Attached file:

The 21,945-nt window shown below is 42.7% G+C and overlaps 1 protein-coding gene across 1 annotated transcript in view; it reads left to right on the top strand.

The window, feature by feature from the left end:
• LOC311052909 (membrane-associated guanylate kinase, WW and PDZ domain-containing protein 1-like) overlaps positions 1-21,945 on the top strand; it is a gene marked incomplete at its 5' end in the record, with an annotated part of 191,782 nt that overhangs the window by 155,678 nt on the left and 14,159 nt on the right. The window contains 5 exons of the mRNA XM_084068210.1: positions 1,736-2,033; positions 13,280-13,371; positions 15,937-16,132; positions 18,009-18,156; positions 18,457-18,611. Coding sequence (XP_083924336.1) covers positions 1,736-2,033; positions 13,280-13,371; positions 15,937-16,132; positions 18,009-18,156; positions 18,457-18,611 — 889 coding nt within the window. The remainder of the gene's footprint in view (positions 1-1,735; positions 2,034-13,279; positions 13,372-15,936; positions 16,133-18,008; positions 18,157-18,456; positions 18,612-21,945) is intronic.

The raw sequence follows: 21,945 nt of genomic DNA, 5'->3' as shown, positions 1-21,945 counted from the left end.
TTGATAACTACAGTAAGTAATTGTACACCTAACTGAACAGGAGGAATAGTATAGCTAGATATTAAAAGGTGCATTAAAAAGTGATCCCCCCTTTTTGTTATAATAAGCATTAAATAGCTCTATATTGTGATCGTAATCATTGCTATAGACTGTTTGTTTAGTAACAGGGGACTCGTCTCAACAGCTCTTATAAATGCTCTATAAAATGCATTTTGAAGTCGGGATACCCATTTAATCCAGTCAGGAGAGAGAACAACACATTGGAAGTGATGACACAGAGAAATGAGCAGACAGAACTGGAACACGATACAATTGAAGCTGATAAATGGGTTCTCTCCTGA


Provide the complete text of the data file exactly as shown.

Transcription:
The 21,945-nt window shown below is 42.7% G+C and overlaps 1 protein-coding gene across 1 annotated transcript in view; it reads left to right on the top strand.

The window, feature by feature from the left end:
• LOC311052909 (membrane-associated guanylate kinase, WW and PDZ domain-containing protein 1-like) overlaps positions 1-21,945 on the top strand; it is a gene marked incomplete at its 5' end in the record, with an annotated part of 191,782 nt that overhangs the window by 155,678 nt on the left and 14,159 nt on the right. The window contains 5 exons of the mRNA XM_084068210.1: positions 1,736-2,033; positions 13,280-13,371; positions 15,937-16,132; positions 18,009-18,156; positions 18,457-18,611. Coding sequence (XP_083924336.1) covers positions 1,736-2,033; positions 13,280-13,371; positions 15,937-16,132; positions 18,009-18,156; positions 18,457-18,611 — 889 coding nt within the window. The remainder of the gene's footprint in view (positions 1-1,735; positions 2,034-13,279; positions 13,372-15,936; positions 16,133-18,008; positions 18,157-18,456; positions 18,612-21,945) is intronic.

The raw sequence follows: 21,945 nt of genomic DNA, 5'->3' as shown, positions 1-21,945 counted from the left end.
TTGATAACTACAGTAAGTAATTGTACACCTAACTGAACAGGAGGAATAGTATAGCTAGATATTAAAAGGTGCATTAAAAAGTGATCCCCCCTTTTTGTTATAATAAGCATTAAATAGCTCTATATTGTGATCGTAATCATTGCTATAGACTGTTTGTTTAGTAACAGGGGACTCGTCTCAACAGCTCTTATAAATGCTCTATAAAATGCATTTTGAAGTCGGGATACCCATTTAATCCAGTCAGGAGAGAGAACAACACATTGGAAGTGATGACACAGAGAAATGAGCAGACAGAACTGGAACACGATACAATTGAAGCTGATAAATGGGTTCTCTCCTGA